Friday night saw The Old Courthouse packed for the opening of Fired Up; an exhibition of work by members of the Flux art group.
Many art groups only follow one approach or style. Throughout the evening it became clear that the real strength of Flux is the inclusion of many different ways of working clay, metal and glass.
Work ranged from the domestic ware of Isabel K-J Denyer, vessels created with the very clear intention of being used, to the almost futurist sculptures of Brian Anson. Contemplation, an aluminium crouching figure with smooth swooping surfaces, would not have looked out of place on the set of 1920s film Metropolis.
The exhibition doesn’t shy away from controversial subject matter. Jan Wilkin’s freestanding sculpture The Drug Carousel confronted the endless circular path Afghans, heroin users and soldiers find themselves on; the form of the piece neatly echoing the poppy willow sculpture outside The Old Courthouse.
I managed to grab five minutes to talk to David Oxley, one of the tutors behind Flux. David really embodies the idea of Fired Up in his passion for the group’s work. He explained how Flux had grown out of the qualifications delivered by Harrogate College. It gives mature students in particular the opportunity to continue exploring ceramics, glass and print beyond the restriction of a more prescriptive course structure.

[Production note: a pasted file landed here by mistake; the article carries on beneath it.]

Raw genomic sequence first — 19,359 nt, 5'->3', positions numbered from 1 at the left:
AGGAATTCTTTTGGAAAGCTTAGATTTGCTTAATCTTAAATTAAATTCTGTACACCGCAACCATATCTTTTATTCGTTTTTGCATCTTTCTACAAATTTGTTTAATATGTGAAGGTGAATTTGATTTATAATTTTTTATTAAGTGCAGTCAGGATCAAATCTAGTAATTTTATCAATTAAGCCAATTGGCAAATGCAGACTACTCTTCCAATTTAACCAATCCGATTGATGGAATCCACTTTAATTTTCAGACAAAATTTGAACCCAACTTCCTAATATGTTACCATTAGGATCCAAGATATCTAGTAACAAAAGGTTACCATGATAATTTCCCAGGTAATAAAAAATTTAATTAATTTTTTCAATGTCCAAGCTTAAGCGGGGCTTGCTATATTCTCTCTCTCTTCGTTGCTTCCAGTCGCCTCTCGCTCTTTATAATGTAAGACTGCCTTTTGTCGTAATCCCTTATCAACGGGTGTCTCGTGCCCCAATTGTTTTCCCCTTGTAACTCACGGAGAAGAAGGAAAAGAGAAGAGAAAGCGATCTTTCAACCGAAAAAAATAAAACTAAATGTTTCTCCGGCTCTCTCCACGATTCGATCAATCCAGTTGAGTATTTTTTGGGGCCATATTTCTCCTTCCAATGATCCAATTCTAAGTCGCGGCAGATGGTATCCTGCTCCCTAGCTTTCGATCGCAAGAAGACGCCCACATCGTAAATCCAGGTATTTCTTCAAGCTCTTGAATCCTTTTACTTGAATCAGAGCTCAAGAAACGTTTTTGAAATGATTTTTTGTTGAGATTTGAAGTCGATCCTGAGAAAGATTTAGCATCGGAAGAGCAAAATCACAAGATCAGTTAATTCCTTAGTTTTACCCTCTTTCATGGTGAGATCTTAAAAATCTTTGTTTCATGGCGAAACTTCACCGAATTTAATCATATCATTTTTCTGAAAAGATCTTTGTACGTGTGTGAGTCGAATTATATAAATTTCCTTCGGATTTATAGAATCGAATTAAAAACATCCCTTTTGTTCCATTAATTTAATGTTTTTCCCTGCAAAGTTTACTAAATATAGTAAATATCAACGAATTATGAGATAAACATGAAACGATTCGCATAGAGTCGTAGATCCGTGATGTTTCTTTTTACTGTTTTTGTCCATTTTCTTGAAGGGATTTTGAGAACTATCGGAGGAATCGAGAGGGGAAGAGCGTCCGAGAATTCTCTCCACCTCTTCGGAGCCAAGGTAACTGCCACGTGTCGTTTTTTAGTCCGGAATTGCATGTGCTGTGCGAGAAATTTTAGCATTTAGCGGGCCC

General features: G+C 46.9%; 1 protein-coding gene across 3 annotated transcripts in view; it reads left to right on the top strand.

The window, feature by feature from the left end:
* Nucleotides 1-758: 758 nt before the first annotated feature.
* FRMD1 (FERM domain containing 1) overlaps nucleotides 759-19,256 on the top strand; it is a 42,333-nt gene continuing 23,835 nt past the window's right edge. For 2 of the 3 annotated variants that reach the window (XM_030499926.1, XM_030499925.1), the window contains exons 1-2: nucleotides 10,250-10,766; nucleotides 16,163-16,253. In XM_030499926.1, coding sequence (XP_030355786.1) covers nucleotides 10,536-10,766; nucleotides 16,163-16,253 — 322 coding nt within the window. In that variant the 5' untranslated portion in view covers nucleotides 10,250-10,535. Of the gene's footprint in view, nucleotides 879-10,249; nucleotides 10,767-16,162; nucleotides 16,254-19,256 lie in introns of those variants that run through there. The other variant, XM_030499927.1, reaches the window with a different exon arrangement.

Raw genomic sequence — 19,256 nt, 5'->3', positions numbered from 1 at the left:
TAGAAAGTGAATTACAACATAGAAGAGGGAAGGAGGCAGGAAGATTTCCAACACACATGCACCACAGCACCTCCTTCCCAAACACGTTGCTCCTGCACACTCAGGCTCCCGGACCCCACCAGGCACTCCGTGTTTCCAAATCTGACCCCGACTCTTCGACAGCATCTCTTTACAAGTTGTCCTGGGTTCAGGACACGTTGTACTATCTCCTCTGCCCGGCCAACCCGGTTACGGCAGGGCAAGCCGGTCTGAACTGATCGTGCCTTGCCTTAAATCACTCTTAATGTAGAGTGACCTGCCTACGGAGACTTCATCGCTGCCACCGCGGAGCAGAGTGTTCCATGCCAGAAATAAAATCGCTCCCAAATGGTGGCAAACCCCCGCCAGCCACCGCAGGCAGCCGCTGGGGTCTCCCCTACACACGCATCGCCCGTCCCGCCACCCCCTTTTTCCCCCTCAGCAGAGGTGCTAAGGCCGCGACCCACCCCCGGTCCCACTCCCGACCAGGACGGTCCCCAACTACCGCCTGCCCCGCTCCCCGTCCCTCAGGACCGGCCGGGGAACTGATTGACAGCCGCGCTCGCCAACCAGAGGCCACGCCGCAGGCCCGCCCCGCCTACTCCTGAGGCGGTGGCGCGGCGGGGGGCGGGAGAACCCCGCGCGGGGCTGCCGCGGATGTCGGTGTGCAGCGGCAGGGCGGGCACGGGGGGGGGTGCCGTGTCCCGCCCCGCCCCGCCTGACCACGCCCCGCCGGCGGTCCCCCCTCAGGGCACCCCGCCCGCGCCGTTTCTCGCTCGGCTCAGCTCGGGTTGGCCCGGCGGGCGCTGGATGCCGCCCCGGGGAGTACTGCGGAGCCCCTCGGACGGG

David explained the members can draw on the experiences of active practitioners within the group, like himself and Fiona Mazza, while still pursuing their own creative interests. Guidance is given on different techniques, the use of kilns and maintaining sketchbooks.
The approach certainly seems popular with students travelling from Ilkley, Leeds, and even Cumbria, for the one day a week course.
So, what are my personal favourite pieces in the exhibition? Elaine Kirby’s Stone Head captured the different textures of nature including wood and glasslike stone; a sculpture reminiscent of the aesthetic in Pan’s Labyrinth.
Mandy Long’s clay and glass sculptures capture a real dynamism in a static piece.
Kay Latto’s mythological sculptures are powerful with real presence. For me the face emerging from a brick wall is a reminder that magic and gods can be found in the most mundane of places.
The exhibition is free (open from 10am-4.30pm, Monday-Saturday), is running until 29th July, and in its diversity has something for everyone.